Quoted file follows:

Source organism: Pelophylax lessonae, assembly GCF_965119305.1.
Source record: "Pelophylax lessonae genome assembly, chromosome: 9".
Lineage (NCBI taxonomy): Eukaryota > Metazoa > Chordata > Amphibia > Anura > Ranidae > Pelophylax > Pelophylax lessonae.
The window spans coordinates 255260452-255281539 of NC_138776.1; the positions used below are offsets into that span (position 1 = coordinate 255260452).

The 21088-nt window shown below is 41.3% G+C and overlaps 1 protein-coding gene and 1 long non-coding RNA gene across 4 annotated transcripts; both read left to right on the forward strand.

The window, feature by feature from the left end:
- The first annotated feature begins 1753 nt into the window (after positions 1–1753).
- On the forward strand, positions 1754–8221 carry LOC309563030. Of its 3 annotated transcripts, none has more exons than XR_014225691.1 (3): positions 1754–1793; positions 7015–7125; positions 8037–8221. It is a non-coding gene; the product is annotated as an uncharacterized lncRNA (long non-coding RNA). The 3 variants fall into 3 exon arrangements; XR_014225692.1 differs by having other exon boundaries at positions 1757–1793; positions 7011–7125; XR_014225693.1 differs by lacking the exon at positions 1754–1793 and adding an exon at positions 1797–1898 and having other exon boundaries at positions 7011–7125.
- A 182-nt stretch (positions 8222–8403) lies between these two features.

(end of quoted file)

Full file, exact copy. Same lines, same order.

Source organism: Pelophylax lessonae, assembly GCF_965119305.1.
Source record: "Pelophylax lessonae genome assembly, chromosome: 9".
Lineage (NCBI taxonomy): Eukaryota > Metazoa > Chordata > Amphibia > Anura > Ranidae > Pelophylax > Pelophylax lessonae.
The window spans coordinates 255260452-255281539 of NC_138776.1; the positions used below are offsets into that span (position 1 = coordinate 255260452).

The 21088-nt window shown below is 41.3% G+C and overlaps 1 protein-coding gene and 1 long non-coding RNA gene across 4 annotated transcripts; both read left to right on the forward strand.

The window, feature by feature from the left end:
- The first annotated feature begins 1753 nt into the window (after positions 1–1753).
- On the forward strand, positions 1754–8221 carry LOC309563030. Of its 3 annotated transcripts, none has more exons than XR_014225691.1 (3): positions 1754–1793; positions 7015–7125; positions 8037–8221. It is a non-coding gene; the product is annotated as an uncharacterized lncRNA (long non-coding RNA). The 3 variants fall into 3 exon arrangements; XR_014225692.1 differs by having other exon boundaries at positions 1757–1793; positions 7011–7125; XR_014225693.1 differs by lacking the exon at positions 1754–1793 and adding an exon at positions 1797–1898 and having other exon boundaries at positions 7011–7125.
- A 182-nt stretch (positions 8222–8403) lies between these two features.